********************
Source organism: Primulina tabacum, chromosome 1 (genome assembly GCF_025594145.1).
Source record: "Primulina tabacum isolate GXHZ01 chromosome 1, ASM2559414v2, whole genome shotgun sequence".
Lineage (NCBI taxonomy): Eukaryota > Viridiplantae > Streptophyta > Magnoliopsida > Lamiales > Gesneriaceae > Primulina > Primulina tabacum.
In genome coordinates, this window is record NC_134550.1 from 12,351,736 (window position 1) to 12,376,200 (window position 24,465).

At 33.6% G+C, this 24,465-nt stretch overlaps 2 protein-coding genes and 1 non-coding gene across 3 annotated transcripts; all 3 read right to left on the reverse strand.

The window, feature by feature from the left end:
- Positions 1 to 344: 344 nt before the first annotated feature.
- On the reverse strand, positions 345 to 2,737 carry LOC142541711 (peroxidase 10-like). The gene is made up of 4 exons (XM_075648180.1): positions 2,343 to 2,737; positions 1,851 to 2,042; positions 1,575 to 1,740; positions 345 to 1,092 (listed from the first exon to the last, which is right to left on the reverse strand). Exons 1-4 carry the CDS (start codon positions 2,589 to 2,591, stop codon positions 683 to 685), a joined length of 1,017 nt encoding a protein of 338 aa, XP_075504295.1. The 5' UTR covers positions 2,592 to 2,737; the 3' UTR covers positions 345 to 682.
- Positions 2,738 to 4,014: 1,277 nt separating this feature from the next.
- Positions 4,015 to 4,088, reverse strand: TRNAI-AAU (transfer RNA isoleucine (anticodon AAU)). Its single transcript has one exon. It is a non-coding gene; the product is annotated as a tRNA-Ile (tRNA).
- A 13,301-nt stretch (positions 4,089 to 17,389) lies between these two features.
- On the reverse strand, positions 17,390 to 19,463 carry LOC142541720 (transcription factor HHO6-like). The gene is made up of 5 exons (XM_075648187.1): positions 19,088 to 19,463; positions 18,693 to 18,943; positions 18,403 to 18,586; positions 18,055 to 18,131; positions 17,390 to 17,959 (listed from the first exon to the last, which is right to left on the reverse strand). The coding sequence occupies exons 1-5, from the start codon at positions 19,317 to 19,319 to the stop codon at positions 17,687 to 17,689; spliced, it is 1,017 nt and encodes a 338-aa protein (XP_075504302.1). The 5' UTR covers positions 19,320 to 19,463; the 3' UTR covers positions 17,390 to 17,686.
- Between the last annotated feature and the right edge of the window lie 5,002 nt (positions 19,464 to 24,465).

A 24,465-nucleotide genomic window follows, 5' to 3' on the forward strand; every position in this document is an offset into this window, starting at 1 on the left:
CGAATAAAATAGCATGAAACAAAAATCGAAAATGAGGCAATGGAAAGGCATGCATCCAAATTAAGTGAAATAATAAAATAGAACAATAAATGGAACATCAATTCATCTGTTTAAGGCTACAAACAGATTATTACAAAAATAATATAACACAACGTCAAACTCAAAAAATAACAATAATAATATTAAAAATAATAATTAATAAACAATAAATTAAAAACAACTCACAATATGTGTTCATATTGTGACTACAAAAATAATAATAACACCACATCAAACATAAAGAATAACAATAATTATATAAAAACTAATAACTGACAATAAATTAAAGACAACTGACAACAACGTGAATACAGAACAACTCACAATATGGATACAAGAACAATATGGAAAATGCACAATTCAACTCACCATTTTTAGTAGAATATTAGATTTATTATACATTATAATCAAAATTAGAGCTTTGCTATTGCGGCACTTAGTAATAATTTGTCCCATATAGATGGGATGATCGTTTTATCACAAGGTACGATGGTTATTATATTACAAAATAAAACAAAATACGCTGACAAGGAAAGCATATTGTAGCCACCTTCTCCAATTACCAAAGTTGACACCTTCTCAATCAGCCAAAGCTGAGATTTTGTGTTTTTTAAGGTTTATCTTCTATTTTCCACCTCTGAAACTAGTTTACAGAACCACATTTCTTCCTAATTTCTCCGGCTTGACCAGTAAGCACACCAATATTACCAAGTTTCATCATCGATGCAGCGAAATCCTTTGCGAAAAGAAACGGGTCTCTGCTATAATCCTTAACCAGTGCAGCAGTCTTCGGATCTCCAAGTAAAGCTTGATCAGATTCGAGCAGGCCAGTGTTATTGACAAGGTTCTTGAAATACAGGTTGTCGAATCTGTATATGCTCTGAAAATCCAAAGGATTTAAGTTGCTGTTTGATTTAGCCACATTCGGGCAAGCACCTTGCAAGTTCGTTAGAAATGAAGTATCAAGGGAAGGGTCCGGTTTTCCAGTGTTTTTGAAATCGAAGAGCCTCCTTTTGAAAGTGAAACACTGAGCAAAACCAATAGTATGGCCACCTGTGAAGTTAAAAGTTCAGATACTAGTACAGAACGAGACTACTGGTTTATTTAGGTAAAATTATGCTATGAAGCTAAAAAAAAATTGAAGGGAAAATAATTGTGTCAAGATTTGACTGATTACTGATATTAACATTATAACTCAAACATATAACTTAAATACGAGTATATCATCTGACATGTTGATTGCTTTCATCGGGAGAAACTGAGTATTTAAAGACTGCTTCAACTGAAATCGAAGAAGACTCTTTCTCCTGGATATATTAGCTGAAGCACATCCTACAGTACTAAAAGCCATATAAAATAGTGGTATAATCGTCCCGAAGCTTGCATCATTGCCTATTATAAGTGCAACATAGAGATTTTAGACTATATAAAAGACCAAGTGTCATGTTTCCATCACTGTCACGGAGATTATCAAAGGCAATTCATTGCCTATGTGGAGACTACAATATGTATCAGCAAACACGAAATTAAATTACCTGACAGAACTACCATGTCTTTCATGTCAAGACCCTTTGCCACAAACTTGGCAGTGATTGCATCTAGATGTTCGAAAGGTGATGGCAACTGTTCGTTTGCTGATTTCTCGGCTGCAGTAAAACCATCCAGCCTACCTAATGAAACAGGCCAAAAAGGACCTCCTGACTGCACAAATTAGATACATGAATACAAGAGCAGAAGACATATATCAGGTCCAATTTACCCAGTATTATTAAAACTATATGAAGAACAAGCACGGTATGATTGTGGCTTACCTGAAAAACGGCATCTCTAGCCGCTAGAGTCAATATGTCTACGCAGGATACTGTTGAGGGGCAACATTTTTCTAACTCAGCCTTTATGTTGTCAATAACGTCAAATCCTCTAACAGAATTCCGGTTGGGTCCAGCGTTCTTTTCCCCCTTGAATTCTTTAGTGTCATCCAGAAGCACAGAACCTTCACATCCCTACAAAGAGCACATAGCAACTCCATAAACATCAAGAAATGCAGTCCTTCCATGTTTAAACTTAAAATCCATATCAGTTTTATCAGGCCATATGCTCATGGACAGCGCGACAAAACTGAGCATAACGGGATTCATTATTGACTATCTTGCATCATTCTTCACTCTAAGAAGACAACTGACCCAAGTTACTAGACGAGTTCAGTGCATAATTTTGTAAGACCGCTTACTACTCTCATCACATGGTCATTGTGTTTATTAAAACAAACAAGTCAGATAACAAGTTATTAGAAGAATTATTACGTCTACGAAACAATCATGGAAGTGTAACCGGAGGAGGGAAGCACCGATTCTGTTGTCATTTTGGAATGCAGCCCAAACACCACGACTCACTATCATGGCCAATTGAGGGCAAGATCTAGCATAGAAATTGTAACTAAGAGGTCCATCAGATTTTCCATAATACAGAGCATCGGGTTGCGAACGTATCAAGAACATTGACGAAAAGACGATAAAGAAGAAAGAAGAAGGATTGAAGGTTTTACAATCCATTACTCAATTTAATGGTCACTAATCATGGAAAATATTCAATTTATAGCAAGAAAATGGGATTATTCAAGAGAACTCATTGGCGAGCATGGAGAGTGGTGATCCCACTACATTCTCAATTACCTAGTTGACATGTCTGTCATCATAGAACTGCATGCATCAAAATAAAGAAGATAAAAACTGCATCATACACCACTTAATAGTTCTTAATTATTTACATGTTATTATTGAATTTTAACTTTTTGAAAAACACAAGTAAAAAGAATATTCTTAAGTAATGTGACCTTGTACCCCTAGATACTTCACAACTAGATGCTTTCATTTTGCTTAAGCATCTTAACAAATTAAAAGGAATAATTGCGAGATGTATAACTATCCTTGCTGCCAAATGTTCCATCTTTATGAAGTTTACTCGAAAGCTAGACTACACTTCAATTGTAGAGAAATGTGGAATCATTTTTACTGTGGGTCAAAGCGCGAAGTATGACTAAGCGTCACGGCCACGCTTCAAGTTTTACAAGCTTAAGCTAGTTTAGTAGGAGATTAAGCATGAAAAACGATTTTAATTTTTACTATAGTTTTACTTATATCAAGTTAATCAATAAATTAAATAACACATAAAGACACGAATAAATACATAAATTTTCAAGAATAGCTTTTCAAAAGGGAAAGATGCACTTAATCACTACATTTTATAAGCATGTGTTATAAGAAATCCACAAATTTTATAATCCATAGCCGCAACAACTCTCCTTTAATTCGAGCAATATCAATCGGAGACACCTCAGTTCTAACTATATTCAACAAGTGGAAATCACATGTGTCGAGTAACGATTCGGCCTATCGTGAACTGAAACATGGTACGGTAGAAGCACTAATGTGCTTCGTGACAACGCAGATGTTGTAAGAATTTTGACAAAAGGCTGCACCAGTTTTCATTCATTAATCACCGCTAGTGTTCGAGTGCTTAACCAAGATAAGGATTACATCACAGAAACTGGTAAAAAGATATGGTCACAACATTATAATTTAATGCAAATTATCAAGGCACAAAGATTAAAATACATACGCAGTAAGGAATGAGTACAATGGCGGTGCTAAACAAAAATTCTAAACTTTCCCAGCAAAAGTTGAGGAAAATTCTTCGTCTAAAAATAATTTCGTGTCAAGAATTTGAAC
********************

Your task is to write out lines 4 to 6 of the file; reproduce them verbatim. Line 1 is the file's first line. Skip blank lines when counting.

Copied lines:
In genome coordinates, this window is record NC_134550.1 from 12,351,736 (window position 1) to 12,376,200 (window position 24,465).

At 33.6% G+C, this 24,465-nt stretch overlaps 2 protein-coding genes and 1 non-coding gene across 3 annotated transcripts; all 3 read right to left on the reverse strand.

The window, feature by feature from the left end: